Packet Loss -- Packet loss can increase perceived latency for reliable datagrams (such as TCP), and is often the result of heavily saturated links having to drop your packet out of the TCP transmit or receive buffer due to the buffer being too full already. Also, packet loss can occur with "time-sensitive" packets, as is the case with almost all TCP packets, because if the packet arrives after the deadline, then it is discarded. This occurs if a larger TCP packet is fragmented into multiple IP datagrams, and the TCP protocol on the receiving side can only wait a fixed amount of time for all the fragments to arrive, before deciding to abort receipt of the packet. So packet loss is indirectly derived from issues of saturation (which is a bandwidth problem), or also from hardware problems or failures.
Derived from the fundamental network impairments, are mitigations you can take to improve the reliability of your programs without changing the fundamental impairments, because most of the time, there is little or nothing you can do to control them:
Mitigation one is to make your protocol less chatty (or, from a systems integration perspective, use an existing protocol that is less chatty than your current solution). The fewer "round trips" are required to synchronize data between the endpoints, the better off you'll be -- period. Some protocols can be engineered to require a variable frequency of synchronization -- if this is the case, you should dynamically back off the synchronization frequency as much as possible if you detect high latency or packet loss. Reducing chattiness helps mitigate latency and packet loss, but not bandwidth ceiling problems.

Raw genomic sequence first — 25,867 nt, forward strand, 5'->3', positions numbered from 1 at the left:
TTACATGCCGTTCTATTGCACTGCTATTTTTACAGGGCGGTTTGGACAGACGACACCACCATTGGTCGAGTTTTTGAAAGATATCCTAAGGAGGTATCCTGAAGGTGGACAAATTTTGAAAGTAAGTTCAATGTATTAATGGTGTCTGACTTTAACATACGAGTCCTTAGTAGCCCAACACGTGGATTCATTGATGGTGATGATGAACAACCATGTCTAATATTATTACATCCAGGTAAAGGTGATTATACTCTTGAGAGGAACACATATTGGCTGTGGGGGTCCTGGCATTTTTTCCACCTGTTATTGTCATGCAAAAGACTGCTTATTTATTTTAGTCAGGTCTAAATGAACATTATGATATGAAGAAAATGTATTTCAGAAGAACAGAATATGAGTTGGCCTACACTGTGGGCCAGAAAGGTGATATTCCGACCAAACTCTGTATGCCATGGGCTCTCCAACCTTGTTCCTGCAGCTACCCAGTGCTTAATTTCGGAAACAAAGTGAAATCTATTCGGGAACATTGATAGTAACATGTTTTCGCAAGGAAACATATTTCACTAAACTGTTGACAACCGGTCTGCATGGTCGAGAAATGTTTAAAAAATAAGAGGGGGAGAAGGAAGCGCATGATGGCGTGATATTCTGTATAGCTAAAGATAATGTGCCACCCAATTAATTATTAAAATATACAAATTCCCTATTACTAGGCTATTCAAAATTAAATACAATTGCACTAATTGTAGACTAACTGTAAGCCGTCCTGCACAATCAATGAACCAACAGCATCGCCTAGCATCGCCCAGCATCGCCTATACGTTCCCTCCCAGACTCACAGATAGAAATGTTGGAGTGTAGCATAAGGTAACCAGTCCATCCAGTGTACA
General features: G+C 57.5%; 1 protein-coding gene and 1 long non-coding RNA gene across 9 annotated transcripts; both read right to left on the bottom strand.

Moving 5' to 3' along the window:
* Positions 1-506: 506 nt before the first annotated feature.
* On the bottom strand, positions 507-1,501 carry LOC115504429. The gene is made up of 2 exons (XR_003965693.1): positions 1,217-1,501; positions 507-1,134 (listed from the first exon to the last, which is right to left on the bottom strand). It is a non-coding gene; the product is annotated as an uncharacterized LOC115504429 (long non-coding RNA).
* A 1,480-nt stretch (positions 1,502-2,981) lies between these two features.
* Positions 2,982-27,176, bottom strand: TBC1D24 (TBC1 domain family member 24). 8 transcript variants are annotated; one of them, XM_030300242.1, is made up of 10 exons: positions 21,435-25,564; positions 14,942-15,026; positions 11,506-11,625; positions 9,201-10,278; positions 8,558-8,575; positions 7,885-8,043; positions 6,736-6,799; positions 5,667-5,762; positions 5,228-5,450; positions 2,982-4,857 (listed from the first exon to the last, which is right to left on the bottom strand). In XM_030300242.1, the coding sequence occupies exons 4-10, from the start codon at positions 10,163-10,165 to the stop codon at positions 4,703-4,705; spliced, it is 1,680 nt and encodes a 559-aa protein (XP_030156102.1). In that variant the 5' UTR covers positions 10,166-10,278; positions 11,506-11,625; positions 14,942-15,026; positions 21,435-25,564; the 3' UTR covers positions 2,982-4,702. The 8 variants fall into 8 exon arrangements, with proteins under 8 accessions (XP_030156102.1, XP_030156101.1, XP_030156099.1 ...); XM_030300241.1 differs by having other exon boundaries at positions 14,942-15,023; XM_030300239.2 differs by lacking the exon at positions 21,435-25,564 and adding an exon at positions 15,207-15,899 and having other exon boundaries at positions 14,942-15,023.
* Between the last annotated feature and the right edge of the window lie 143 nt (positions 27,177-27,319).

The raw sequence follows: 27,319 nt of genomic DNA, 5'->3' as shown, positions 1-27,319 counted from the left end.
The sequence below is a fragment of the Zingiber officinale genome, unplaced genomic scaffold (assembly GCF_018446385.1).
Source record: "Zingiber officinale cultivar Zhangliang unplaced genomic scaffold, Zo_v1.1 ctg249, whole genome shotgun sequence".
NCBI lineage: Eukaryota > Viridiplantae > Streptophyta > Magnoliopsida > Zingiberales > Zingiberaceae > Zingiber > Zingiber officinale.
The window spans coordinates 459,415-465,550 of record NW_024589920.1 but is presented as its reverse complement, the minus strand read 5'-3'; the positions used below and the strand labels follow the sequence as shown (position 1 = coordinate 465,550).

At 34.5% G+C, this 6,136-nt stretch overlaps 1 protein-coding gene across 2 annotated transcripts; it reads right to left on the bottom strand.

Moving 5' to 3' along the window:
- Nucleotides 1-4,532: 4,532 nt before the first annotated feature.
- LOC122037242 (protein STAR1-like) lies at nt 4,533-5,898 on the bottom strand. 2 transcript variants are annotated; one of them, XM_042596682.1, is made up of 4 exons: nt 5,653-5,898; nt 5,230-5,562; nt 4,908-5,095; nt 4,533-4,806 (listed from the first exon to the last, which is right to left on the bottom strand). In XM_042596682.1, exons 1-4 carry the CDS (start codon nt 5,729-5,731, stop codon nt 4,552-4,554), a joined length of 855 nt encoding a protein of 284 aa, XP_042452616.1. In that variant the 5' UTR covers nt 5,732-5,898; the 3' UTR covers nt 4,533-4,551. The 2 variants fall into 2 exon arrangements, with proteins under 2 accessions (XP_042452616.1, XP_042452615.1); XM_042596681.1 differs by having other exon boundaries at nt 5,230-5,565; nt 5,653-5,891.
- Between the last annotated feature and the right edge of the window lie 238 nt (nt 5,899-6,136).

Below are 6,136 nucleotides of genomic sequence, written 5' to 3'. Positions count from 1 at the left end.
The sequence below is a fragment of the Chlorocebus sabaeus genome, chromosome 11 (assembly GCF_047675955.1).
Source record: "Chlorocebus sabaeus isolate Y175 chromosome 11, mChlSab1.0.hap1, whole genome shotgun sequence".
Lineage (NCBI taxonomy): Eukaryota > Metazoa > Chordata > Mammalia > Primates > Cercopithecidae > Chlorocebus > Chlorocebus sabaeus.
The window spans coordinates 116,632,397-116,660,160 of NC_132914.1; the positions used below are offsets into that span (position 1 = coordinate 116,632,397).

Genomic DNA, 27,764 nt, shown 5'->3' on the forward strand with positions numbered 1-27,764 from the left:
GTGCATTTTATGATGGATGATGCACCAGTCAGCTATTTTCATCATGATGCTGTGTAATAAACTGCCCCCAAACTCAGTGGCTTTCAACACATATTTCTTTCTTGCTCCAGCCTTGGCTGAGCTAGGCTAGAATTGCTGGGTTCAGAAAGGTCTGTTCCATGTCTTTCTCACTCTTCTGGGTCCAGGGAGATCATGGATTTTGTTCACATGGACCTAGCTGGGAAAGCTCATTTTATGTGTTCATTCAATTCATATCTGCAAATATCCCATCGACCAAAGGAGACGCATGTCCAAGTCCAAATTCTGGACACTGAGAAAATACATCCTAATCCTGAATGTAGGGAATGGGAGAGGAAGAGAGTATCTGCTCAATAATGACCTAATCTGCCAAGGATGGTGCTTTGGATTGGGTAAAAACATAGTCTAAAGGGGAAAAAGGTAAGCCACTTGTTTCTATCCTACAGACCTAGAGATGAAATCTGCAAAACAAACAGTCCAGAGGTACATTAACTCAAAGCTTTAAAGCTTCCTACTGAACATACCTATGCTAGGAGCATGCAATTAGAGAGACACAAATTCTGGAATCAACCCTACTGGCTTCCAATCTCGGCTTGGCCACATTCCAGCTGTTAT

Mitigation two is to configure all of your hops (the ones that you directly control at an administrative / hardware level) to use the best available Active Queue Management (AQM) algorithm, which at present is Fair Queue Controlled Delay AQM. This is available in Linux kernel 3.5 or later as the
fq_codel qdisc implementation, and what it does is it dynamically reduces the size of the transmit and receive buffers, in order to reduce the latency that these buffers invariably produce. This can reduce packet loss and help cope with latency using the TCP protocol, because your fragmented packets are less likely to expire if you minimize the amount of waiting that the packet has to go through before it is sent over the link. Note that this mitigation only makes any difference if the node is "saturated" (i.e., if the TCP buffer is empty, it has no effect). A node is saturated whenever the rate of data writes into the network socket exceeds the transmission rate of the uplink. The typical response of the TCP stack to this situation is to make the buffer larger, which actually has a negative effect, because it increases latency, and that causes all kinds of problems -- so fq_codel helps to mitigate that.
Both of these mitigations help with all three of the fundamental network impairments, without routing around the faulty node, and without changing any hardware or contacting the ISP.